By Jonathan Maus (Publisher/Editor) on March 22nd, 2018 at 4:13 pm
North Denver Avenue could be the latest street in Portland to get a parking-protected bike lane.
The Kenton Neighborhood Association says the Portland Bureau of Transportation is shopping around that idea as part of a repaving project this summer. “Last Friday, PBOT went door-to-door between N Lombard and N Watts on N Denver,” stated a KNA blog post published March 13th, “and spoke with roughly 35 people at 20 addresses, finding most neighbors enthusiastic about the project.”
We’ve since confirmed that PBOT has set aside $938,000 from their local gas tax-funded Fixing Our Streets program to pave and make ADA upgrades on Denver Avenue from Lombard to Watts. As of late February the project was at 60 percent design. According to a document available on PBOT’s website, a “final decision related to parking removal remains and relates to public involvement.”
By Jonathan Maus (Publisher/Editor) on March 22nd, 2018 at 2:30 pm
Where four people were killed while walking in Portland so far this year.
Another person has been killed while walking on a Portland road.
By Aaron Brown on March 22nd, 2018 at 11:13 am
This is the second of a two-part article by Aaron Brown, founder of No More Freeways PDX and former board president of Oregon Walks. The first part is here.
So, candidly, if freeway expansion is so obviously detrimental to the TriMet’s goals and ability to provide service to the region, why has TriMet supported it? Urban scholar Jacob Arbinder wrote in Democracy Journal last month about the bumbling, abysmal state of transportation governance in cities like New York and Boston. The piece is worth reading at length; he identifies the problem as a “broken political economy,” which is a fancy, academic way of stating that transit agencies suffer from a dearth of adequate democratic mechanisms for community input and budgetary accountability.
By Jonathan Maus (Publisher/Editor) on March 22nd, 2018 at 9:30 am
Are you ready?
(Photo: J. Maus/BikePortland)
This is the weekend Portland pays homage to the grand Spring Classics with its own suffer-fests: De Ronde and La Doyenne.
By Aaron Brown on March 21st, 2018 at 2:31 pm
This two-part article is by Aaron Brown, founder of No More Freeways PDX and former board president of Oregon Walks.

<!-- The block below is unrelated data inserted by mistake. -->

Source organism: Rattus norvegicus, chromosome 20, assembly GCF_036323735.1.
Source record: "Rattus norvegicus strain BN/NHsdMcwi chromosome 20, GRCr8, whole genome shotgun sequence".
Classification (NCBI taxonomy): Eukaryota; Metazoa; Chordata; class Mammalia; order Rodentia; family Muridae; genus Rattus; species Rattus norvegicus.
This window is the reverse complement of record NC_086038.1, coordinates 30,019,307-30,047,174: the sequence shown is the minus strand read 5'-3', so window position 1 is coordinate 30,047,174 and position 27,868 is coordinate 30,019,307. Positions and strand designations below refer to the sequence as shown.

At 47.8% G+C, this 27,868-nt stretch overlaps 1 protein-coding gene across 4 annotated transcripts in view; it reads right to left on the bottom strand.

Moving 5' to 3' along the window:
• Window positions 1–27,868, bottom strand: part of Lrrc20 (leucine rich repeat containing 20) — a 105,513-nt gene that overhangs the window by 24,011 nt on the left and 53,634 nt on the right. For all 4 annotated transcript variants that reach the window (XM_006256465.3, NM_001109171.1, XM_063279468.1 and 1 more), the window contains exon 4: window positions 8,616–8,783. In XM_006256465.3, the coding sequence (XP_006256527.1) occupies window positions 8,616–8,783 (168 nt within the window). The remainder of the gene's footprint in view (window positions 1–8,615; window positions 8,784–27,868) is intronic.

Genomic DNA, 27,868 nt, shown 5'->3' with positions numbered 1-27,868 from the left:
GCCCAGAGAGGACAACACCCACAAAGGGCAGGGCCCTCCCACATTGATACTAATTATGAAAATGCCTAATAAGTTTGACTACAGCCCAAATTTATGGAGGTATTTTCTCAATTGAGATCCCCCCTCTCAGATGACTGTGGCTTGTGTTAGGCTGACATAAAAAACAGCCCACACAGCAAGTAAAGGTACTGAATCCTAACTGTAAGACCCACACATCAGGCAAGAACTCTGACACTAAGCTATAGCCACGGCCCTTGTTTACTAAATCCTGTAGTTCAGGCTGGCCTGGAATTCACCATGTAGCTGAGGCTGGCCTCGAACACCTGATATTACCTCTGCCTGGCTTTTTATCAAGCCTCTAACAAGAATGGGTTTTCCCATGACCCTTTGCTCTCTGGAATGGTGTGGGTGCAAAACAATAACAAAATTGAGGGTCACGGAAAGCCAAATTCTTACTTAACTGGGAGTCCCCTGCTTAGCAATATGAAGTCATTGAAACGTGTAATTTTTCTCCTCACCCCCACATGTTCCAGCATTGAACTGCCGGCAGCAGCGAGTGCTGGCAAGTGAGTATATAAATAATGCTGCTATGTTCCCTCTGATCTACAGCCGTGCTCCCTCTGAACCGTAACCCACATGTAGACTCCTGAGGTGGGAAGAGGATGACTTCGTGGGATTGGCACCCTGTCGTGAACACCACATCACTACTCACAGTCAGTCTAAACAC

By Jonathan Maus (Publisher/Editor) on March 21st, 2018 at 1:34 pm
Ramon Antonio found a nice jump line amidst the cherry blossoms in Waterfront Park yesterday.
(Photos: J. Maus/BikePortland)
Ramon Antonio (left), Matt Reyes, and Devin Tolman.
A reunion of old friends has sparked a resurgence in Portland’s fixed-gear freestyle scene.
Matt Reyes, Ramon Antonio, and Devin Tolman first met through the San Francisco Bay Area cycling scene. Lovers of fixed-gear freestyle, a discipline that combines flatland BMX tricks with the speed and grace of fixed-gear road bikes, the trio is happily established in Portland. Now they want to connect with other riders and create a community around fixed-gear riding similar to the vibrant scene they left behind in their previous home.
I caught up with them under sunny blue skies and cherry blossoms in Waterfront Park yesterday.
By Jonathan Maus (Publisher/Editor) on March 20th, 2018 at 1:42 pm
X marks the spot where people are supportive of changes to SE Lincoln that would make the street safer for all users.
The inter-neighborhood hostilities over the city’s Lincoln-Harrison Neighborhood Greenway Enhancement Project seem to have reached a new level.
By Jonathan Maus (Publisher/Editor) on March 20th, 2018 at 12:59 pm
Streetview of where our eyewitness commenter was stopped in his car while he watched the collision unfold. The red lines show the path of the bicycle rider. The crossing and collision is marked with an “X” in the background.
On March 13th a man riding a bicycle was involved in a collision with a MAX light rail train in southeast Portland. We haven’t heard much in the way of official updates in the case, but thanks to a comment left on our story yesterday we now know more about where and how it happened.
By Madi Carlson (Columnist) on March 20th, 2018 at 11:15 am
Group shot at Overlook Park in north Portland during the Kidical Mass Easter Ride in 2017.
(Photo: Kidical Mass PDX)
Kidical Mass is one of my favorite things ever: riding bikes with my kids, hanging out with a bunch of fun families, and demonstrating the joy of biking for transportation. The first ride of the year is coming April 1st (no foolin’), and I’d love to see you out there.